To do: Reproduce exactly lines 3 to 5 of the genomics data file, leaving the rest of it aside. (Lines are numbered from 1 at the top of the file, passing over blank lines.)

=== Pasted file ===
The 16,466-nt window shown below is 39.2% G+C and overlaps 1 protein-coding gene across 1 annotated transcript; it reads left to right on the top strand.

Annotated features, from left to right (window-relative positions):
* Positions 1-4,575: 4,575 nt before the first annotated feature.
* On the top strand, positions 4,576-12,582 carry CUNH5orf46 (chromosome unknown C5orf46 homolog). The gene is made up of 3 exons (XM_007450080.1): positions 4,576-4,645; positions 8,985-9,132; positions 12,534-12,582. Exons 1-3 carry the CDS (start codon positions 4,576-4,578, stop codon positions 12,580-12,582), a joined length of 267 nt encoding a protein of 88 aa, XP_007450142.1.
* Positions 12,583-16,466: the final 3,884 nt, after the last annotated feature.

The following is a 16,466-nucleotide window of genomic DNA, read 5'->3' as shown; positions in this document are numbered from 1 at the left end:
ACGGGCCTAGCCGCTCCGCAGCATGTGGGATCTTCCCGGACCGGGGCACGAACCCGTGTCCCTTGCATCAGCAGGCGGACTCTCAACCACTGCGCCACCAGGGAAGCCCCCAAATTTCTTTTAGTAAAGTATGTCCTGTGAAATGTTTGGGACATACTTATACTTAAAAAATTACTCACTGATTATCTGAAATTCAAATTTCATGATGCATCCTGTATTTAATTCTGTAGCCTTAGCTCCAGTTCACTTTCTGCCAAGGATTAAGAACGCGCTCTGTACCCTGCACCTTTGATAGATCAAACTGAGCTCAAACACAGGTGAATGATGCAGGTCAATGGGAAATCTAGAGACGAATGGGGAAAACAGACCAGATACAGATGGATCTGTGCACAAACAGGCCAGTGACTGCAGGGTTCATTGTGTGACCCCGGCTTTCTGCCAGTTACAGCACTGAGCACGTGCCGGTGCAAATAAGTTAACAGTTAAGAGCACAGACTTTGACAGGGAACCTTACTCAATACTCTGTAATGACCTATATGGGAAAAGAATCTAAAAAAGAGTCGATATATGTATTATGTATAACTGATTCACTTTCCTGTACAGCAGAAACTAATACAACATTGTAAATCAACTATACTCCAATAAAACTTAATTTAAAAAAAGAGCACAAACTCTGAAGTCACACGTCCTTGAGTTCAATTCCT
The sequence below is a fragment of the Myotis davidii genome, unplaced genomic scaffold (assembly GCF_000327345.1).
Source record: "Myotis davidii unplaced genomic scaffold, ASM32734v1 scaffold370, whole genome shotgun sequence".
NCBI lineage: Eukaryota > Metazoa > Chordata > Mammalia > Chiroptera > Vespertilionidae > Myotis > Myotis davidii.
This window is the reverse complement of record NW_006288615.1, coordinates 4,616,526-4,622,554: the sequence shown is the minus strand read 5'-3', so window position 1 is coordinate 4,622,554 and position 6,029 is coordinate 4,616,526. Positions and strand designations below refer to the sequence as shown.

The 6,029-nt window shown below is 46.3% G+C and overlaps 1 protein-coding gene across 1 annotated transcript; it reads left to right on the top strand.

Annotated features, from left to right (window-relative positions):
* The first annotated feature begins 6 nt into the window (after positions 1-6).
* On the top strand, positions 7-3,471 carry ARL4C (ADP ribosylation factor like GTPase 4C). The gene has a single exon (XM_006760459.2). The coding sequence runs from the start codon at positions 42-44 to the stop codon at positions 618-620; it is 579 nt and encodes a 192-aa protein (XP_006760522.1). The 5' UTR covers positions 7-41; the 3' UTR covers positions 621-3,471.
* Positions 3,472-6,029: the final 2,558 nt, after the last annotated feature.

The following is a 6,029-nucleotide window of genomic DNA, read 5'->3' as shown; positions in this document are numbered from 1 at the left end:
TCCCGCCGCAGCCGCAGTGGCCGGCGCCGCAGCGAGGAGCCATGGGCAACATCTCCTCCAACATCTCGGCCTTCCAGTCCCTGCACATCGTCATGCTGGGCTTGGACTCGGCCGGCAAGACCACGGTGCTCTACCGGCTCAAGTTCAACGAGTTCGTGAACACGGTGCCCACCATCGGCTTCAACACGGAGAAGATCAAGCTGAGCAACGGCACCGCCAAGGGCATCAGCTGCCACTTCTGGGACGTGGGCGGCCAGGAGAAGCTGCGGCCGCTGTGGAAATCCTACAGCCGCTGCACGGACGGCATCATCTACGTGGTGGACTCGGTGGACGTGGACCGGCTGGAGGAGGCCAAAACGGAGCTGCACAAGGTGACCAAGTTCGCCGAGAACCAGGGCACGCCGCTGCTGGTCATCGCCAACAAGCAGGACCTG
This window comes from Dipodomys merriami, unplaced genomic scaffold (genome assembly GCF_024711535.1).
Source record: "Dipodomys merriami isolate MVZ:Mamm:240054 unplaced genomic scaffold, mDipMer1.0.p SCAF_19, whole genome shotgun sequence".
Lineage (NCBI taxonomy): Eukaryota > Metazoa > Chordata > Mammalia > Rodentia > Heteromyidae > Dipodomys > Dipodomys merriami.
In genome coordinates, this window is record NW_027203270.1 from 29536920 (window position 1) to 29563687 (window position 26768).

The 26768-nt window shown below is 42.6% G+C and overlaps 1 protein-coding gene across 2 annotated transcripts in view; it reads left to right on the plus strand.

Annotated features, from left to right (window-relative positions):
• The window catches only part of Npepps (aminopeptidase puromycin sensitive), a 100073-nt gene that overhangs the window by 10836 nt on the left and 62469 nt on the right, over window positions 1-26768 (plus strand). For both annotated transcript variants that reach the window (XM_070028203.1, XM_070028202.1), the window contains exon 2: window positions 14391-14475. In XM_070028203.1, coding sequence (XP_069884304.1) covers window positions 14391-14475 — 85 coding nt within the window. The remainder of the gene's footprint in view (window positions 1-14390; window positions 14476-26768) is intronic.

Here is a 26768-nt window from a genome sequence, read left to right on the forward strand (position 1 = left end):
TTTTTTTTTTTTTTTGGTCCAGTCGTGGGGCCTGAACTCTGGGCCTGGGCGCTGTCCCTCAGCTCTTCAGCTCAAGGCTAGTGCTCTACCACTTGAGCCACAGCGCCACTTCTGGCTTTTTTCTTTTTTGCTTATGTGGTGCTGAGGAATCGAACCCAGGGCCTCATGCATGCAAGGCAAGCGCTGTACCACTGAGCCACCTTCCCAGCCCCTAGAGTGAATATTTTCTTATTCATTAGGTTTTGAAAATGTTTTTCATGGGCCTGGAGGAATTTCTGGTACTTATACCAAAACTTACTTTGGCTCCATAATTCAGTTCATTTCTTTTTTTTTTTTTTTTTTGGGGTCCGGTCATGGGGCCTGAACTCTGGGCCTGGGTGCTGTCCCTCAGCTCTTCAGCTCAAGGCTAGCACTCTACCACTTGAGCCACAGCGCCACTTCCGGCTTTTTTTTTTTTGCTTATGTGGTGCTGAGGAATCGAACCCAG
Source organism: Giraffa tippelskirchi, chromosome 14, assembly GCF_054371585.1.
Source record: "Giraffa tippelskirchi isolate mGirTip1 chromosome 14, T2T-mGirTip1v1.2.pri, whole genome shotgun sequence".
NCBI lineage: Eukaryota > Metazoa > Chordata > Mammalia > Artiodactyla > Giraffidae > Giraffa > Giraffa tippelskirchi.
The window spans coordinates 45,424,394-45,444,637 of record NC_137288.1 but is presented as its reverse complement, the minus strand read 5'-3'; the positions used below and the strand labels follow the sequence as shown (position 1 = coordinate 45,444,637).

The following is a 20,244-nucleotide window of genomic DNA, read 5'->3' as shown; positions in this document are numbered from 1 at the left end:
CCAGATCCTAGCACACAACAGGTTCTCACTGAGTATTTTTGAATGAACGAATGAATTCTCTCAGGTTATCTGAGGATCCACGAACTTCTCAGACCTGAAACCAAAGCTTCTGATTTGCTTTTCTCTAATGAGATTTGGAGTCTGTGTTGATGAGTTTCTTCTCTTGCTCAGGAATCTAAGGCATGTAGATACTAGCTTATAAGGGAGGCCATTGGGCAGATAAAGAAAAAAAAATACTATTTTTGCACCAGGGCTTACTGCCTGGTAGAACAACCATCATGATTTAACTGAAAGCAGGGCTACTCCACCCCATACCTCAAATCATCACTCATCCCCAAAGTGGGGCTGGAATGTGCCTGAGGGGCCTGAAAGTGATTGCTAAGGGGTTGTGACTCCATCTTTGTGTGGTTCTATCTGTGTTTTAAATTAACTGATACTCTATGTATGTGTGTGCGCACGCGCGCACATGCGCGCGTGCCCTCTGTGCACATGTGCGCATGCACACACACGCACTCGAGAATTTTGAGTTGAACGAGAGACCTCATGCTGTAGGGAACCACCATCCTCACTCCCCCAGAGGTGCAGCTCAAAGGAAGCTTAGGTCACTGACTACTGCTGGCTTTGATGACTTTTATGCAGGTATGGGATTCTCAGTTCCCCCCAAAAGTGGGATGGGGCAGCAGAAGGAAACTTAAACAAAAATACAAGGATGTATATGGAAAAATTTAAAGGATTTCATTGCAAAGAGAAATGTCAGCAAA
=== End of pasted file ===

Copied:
* Positions 1-4,575: 4,575 nt before the first annotated feature.
* On the top strand, positions 4,576-12,582 carry CUNH5orf46 (chromosome unknown C5orf46 homolog). The gene is made up of 3 exons (XM_007450080.1): positions 4,576-4,645; positions 8,985-9,132; positions 12,534-12,582. Exons 1-3 carry the CDS (start codon positions 4,576-4,578, stop codon positions 12,580-12,582), a joined length of 267 nt encoding a protein of 88 aa, XP_007450142.1.
* Positions 12,583-16,466: the final 3,884 nt, after the last annotated feature.